The Law and Economics of Torture

There's been much talk in the blogosphere lately on the topic of torture. Unfortunately, most of the commentary has been disappointing for its strident dogmatism and abject refusal to consider possible--albeit unlikely--scenarios.

Belle Waring

If the situation is that dire ? torture one so that thousands may live, or whatever ? then the information you?re seeking is clearly valuable enough to die for.

And if it?s something you?re willing to die for, it?s something you should be willing to go to jail for. So the laws against torture should stand and the ?just torturer? should be willing ? no, GLAD ? to take that consequence, because it would have been worth it to get that information.

If it wasn?t even worth going to jail for, then it wasn?t a ticking bomb scenario worth the name.

It is true that in most of these ?ticking-time-bomb? scenarios, the potential torturer should be willing to go to jail for doing the right thing. But saying that someone should do something is not the same as saying someone will do something.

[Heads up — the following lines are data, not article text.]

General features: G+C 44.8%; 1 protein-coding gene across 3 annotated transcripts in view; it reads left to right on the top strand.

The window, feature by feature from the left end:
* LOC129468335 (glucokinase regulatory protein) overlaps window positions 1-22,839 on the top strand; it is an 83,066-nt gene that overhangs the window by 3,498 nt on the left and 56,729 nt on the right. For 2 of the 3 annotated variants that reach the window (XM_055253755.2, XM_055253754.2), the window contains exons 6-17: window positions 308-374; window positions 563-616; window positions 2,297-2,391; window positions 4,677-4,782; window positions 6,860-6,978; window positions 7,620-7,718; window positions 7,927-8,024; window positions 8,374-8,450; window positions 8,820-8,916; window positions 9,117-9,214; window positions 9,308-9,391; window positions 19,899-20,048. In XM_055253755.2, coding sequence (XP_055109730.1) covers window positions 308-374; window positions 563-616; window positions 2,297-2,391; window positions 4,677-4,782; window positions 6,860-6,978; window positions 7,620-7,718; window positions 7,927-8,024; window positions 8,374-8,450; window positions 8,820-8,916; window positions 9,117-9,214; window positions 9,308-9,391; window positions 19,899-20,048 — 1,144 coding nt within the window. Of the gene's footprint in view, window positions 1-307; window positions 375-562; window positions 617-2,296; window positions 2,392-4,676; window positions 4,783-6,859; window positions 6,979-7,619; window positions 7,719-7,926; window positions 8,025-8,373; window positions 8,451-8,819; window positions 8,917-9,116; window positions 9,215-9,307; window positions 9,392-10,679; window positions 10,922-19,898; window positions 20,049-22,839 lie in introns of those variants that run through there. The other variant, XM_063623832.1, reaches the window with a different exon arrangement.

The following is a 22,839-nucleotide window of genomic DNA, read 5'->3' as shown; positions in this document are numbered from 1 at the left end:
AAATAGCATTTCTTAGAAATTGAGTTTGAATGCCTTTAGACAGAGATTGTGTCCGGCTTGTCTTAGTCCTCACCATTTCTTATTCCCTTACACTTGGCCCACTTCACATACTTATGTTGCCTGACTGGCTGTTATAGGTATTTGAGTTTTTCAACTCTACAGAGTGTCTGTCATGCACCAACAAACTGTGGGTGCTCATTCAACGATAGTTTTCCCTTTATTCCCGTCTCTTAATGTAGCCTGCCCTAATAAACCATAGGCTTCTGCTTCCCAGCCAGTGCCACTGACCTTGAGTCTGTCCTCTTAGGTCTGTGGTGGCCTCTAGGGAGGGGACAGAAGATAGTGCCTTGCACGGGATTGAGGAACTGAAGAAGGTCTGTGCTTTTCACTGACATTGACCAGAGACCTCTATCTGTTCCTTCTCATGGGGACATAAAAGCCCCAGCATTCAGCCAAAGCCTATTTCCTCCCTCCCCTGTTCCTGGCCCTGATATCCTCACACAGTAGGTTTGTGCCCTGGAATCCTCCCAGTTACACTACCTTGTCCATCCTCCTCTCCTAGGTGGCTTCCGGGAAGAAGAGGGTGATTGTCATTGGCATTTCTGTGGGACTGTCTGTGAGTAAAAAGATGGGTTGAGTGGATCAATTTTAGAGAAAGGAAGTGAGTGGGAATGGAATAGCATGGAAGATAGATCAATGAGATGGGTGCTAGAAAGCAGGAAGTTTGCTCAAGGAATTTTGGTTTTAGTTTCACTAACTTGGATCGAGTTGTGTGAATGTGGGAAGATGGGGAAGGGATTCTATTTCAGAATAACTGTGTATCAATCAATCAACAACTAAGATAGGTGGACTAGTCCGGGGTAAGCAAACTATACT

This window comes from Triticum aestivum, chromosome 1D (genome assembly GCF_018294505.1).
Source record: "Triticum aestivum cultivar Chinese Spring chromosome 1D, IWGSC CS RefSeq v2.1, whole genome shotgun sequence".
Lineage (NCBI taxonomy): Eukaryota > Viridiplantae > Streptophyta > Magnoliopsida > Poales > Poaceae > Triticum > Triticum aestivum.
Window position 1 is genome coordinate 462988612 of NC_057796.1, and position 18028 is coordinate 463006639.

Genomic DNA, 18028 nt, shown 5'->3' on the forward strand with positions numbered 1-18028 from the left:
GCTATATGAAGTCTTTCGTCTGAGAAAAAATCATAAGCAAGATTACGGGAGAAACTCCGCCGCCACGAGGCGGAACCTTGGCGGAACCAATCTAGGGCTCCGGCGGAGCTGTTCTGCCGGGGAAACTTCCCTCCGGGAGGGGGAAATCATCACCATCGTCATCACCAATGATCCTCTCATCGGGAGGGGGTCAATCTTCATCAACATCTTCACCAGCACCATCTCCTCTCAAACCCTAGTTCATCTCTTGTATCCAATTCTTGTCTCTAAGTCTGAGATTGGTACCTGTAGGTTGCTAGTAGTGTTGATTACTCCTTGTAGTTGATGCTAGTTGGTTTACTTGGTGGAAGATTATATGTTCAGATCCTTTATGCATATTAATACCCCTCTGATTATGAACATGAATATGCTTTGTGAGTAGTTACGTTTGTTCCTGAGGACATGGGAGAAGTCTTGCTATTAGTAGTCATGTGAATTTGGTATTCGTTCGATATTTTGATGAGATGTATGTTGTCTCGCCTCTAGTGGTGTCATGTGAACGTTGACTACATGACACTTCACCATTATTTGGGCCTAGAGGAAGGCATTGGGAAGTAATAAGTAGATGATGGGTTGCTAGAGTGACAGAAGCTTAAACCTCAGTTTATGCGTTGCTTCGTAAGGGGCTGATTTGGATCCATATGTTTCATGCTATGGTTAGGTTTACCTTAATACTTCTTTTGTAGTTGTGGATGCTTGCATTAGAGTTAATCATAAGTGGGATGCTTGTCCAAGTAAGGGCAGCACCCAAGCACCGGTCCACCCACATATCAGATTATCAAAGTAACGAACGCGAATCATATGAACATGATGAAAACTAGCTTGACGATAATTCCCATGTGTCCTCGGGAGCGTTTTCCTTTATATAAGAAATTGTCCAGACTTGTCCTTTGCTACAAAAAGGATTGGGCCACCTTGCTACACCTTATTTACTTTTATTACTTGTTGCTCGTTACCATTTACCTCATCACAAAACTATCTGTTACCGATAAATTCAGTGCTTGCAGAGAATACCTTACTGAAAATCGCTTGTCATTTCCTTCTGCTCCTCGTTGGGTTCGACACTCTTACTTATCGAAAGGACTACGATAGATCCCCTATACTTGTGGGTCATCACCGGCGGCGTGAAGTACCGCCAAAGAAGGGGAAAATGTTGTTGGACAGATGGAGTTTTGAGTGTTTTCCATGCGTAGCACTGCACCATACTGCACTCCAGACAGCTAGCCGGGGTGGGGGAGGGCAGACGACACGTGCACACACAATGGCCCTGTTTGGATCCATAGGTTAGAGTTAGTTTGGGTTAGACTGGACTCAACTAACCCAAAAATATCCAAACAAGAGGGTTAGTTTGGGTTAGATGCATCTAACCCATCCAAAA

Since most of us are willing to do more for ourselves and our close friends and family members than for complete strangers, it is plausible that enforcement of laws against torture, even in ticking-time-bomb scenarios, will discourage torturers at the margin, and result in an inefficient amount of torture. I may be willing to torture complete strangers to save the lives of many more complete strangers, but I may not be willing to sacrifice my own life or freedom to do so. Selfish, perhaps, but quite possible.

This is not to say that there are no good arguments for a rule against torture in all situations - perhaps ticking-time-bomb scenarios are so rare that the costs of such an exception outweigh any potential benefits. But your argument leaves that question open.

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